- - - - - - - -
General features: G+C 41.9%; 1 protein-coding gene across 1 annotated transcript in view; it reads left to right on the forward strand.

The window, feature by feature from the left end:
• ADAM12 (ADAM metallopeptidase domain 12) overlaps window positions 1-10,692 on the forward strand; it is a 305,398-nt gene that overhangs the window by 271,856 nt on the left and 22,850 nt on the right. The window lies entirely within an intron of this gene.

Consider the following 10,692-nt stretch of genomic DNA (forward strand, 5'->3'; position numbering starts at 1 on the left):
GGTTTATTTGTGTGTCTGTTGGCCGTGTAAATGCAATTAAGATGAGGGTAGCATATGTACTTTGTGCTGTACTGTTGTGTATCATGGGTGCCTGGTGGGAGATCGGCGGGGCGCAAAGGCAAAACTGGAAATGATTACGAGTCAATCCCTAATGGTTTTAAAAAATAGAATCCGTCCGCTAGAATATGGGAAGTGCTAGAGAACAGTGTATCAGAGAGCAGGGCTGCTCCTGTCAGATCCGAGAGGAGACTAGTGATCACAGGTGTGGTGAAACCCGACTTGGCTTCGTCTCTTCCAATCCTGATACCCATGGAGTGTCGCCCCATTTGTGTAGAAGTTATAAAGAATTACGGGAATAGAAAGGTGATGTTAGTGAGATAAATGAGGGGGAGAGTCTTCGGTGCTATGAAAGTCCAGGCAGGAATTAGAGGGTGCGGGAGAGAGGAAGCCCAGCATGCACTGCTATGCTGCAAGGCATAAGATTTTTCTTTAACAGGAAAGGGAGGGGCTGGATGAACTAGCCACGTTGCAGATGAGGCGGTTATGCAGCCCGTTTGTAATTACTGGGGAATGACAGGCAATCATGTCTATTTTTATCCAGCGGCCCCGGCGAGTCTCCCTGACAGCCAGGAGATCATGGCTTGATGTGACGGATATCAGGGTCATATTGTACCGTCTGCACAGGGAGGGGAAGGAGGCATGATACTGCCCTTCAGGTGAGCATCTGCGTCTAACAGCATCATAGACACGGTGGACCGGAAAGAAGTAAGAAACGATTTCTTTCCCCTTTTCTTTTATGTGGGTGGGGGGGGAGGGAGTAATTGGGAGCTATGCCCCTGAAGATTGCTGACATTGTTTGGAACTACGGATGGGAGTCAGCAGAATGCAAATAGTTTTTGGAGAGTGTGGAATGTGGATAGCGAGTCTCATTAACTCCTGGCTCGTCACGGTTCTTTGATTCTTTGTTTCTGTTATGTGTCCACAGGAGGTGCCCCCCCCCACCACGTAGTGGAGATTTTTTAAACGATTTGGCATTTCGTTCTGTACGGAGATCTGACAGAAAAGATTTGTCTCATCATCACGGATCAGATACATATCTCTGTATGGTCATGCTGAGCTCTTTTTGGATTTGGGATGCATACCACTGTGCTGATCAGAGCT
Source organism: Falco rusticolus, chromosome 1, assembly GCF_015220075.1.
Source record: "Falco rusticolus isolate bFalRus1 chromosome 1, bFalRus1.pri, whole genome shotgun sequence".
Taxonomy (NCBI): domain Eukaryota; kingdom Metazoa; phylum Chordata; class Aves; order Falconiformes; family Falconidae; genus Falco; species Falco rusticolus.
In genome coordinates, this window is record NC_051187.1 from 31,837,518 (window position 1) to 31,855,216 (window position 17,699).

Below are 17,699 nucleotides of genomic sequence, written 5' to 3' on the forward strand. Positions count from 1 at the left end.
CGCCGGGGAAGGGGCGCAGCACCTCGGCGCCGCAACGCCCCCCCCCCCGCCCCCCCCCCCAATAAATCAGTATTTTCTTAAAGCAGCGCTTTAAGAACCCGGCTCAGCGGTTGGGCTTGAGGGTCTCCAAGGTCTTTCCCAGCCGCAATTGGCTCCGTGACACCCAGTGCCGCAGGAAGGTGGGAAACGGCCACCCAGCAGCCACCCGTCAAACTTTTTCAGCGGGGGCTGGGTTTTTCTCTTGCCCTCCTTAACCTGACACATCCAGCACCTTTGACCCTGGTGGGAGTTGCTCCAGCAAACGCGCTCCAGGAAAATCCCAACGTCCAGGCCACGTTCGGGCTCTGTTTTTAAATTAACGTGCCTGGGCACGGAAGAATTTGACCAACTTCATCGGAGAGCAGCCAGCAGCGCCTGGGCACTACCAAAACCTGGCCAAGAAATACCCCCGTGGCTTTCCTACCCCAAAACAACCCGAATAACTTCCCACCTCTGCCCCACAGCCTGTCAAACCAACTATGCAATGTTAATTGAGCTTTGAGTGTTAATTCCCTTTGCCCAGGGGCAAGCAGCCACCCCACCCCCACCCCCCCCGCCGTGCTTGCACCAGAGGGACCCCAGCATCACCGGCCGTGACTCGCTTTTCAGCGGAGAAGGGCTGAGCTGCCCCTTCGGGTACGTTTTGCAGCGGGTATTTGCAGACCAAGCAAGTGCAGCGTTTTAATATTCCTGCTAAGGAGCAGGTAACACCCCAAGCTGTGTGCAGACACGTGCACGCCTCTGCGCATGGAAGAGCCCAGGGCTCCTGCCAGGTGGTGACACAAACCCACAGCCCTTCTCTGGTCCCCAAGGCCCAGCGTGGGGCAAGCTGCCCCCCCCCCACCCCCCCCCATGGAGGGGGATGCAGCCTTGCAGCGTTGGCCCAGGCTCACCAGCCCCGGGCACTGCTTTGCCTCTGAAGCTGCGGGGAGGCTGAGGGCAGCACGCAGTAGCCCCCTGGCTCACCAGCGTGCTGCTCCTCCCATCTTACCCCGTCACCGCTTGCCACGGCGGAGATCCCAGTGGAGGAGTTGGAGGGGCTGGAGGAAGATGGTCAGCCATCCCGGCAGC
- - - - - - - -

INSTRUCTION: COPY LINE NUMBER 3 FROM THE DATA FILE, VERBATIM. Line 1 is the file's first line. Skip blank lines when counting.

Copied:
• ADAM12 (ADAM metallopeptidase domain 12) overlaps window positions 1-10,692 on the forward strand; it is a 305,398-nt gene that overhangs the window by 271,856 nt on the left and 22,850 nt on the right. The window lies entirely within an intron of this gene.